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kers
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« Reply #27 on: April 09, 2012, 07:03:23 AM »
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to repeat it till you listen

"the Nikkor 24mm PC-E lens works without any problems on the D800 - it just clears the prism housing, to use the camera in portrait mode however, you have to rotate the lens the "wrong" way (clockwise) so the adjustment knob is on the right-hand side of the camera as you operate it. If you rotate the lens to the counter-clockwise the shift adjustment knob fouls the prism housing. It's not a major issue, more a different way of working, for me at least"

also at Nikon they will give you a smaller knob to replace it if you like
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ckimmerle
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« Reply #28 on: April 09, 2012, 09:40:14 AM »
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to repeat it till you listen......you have to rotate the lens the "wrong" way (clockwise)

which is EXACTLY what I was saying all along. Quit being so damned argumentative as you evidently have no idea what you are talking about.
« Last Edit: April 09, 2012, 10:02:50 AM by ckimmerle » Logged

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DanLehman
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« Reply #29 on: April 09, 2012, 11:00:48 AM »
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Quote
The D3x has many advantages over the D800, body build, as someone said earlier, being foremost among them. I've dropped my D3x twice, from 3-4 feet, onto asphalt and rock. Both times it emerged unscathed (though scared the crap out of me). If the D800 is anything like the D7000, I am sure the outcome would have been different.

The D800 is at the oft'-called "semi-pro" X00 level,
as for D200, D300, & D700.  Is there reasonable evidence
from usage of some manifestation of this supposed lesser
build?  --even along the anecdotal lines of the alleged
weakness of the 5DmkII from that Antarctica field trip?!

Or is whatever difference might exist on the order of minor
difference such that it would be tricky to find cases where
the D<X> body would survive better than the D<XNN> one?
--e.g., dropping the camera into the drink : all hopes sink!

As for the integration or not of the grip, that can be seen
as a possibility for lighter vs. heavier --and I've seen many
folks wanting and acting on getting the D700 vs. D3 because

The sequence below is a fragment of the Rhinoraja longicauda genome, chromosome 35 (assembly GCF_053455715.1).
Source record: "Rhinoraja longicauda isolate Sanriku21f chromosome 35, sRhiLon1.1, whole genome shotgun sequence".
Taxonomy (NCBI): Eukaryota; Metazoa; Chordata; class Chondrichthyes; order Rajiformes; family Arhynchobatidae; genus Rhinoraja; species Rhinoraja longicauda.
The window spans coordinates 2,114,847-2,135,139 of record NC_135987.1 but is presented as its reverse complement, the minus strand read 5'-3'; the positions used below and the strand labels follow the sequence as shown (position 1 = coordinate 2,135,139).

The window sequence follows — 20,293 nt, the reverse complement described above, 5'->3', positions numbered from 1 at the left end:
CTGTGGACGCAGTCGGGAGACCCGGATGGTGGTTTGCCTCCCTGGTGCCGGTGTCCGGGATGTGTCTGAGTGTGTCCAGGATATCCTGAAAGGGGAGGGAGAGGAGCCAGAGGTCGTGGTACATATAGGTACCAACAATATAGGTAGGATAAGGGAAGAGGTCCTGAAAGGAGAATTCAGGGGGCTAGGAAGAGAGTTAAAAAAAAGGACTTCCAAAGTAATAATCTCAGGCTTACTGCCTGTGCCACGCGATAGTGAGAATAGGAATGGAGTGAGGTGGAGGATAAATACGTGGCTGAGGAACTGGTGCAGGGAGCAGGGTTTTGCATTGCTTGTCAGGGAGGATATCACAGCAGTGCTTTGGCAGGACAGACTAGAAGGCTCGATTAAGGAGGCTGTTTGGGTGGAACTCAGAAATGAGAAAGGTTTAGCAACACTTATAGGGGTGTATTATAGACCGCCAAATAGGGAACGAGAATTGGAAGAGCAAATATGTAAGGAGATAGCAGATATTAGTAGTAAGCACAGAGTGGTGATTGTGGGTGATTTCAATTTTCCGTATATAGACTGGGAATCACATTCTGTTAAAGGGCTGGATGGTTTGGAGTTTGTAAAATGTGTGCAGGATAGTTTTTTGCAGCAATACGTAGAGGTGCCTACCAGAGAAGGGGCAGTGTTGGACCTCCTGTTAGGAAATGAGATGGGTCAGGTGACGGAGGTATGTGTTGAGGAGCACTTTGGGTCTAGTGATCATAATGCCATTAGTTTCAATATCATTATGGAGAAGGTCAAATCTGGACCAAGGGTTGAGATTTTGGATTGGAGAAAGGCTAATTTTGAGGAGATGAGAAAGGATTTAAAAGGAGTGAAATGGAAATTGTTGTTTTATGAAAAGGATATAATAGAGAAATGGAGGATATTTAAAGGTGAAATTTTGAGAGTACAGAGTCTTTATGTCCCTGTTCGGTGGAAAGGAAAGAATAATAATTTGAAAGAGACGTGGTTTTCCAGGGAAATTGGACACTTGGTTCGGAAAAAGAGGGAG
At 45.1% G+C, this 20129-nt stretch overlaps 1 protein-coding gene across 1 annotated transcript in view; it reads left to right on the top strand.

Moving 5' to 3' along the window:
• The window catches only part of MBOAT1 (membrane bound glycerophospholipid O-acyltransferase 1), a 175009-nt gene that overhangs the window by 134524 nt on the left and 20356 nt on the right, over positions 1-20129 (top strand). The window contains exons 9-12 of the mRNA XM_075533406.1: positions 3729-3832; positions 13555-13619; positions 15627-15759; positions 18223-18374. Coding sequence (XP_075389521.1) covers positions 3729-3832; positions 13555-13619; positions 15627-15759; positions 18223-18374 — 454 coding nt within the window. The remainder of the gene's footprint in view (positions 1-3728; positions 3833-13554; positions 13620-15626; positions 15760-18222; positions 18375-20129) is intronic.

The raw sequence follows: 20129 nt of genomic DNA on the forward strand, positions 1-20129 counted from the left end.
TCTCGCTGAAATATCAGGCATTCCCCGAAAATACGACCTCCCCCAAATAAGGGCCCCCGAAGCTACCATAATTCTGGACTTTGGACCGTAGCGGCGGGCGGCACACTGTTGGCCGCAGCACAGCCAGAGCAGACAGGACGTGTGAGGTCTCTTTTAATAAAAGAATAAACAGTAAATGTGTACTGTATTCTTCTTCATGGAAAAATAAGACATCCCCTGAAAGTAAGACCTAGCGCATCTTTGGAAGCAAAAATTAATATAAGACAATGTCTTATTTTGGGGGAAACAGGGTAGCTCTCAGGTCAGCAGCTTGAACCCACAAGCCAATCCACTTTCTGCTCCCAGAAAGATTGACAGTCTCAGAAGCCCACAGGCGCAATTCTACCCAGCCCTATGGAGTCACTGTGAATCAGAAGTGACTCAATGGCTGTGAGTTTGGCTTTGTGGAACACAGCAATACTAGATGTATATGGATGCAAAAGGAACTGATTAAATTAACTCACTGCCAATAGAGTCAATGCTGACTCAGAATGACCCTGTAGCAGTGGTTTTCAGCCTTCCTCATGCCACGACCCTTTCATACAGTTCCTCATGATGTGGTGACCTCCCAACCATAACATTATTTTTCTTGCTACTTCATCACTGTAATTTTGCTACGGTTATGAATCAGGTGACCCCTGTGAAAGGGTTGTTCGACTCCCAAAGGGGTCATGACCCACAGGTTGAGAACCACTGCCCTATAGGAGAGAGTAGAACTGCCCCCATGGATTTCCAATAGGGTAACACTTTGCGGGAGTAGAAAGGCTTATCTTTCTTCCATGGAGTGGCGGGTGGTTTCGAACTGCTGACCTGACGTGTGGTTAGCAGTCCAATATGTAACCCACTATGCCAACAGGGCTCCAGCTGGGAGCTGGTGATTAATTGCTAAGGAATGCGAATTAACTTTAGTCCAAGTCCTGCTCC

of this.

--dl*
====
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rethmeier
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« Reply #30 on: April 09, 2012, 04:25:25 PM »
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Why don't we wait what Bernard has to say?
Because of him,I got myself a D3x and I'm still very happy with it.
Also,for that bloody exchange rate at the time,the thing cost me $12.340 AUD
However in the 3 years I've had it , it's paid for itself over and over.
What you can pull out of the shadows with that thing is pretty amazing.
Best,
Willem.
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Willem Rethmeier
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BernardLanguillier
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« Reply #31 on: April 09, 2012, 06:39:02 PM »
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Why don't we wait what Bernard has to say?
Because of him,I got myself a D3x and I'm still very happy with it.
Also,for that bloody exchange rate at the time,the thing cost me $12.340 AUD
However in the 3 years I've had it , it's paid for itself over and over.
What you can pull out of the shadows with that thing is pretty amazing.

Well, in terms of physical build I won't have much to say.  Wink

I have indeed been able to keep shooting with a D2x that had suffered a direct hit following a fall from the top of a 1.7m high tripod into a rock. It turned out the mount had been bent out of alignement, but the camera did keep working besides the pretty deep dent in the lower corner. Would the camera have survived had it fallen from the same height on its prism, I doubt it but will never know for sure.

Would a D800 survive a similar fall? No idea really.

The D800 seems to be very well built, I would say F100 class for those who remember. Now, the amount of padding around key organs is of course less than with the D3/D4 series simply because the body is physically smaller. I am unable to tell whether it would impact actual fall resistance or not.

Cheers,
Bernard
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Christoph C. Feldhaim
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« Reply #32 on: April 09, 2012, 06:41:18 PM »
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The D800 ...
Will it blend?
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ckimmerle
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« Reply #33 on: April 09, 2012, 06:50:04 PM »
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I am unable to tell whether it would impact actual fall resistance or not.

You could, if you really wanted. It be a sacrifice for science.
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BernardLanguillier
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« Reply #34 on: April 09, 2012, 07:04:35 PM »
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You could, if you really wanted. It be a sacrifice for science.

We would have to sacrifice your D3x at the same time to make the comparison significant...  Wink

1.5 meter fall on concrete, prism first,... I bet the D800 would fare better because the destruction of the built-in flash would dissipate enough energy to preserve the prism though.  Grin

Cheers,
Bernard
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SpiritShooter
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« Reply #35 on: April 09, 2012, 07:52:43 PM »
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Shot a series of interiors late last week. Not a single issue with fouling the prism/flash.
If I were shooting in Portrait configuration, I would rotate the lens clockwise rather than counter clockwise. Becomes a methodology of working and certainly not an issue that presents any type of problems.

So, as I said, the 24 PC-E works perfectly with the D800.
Steve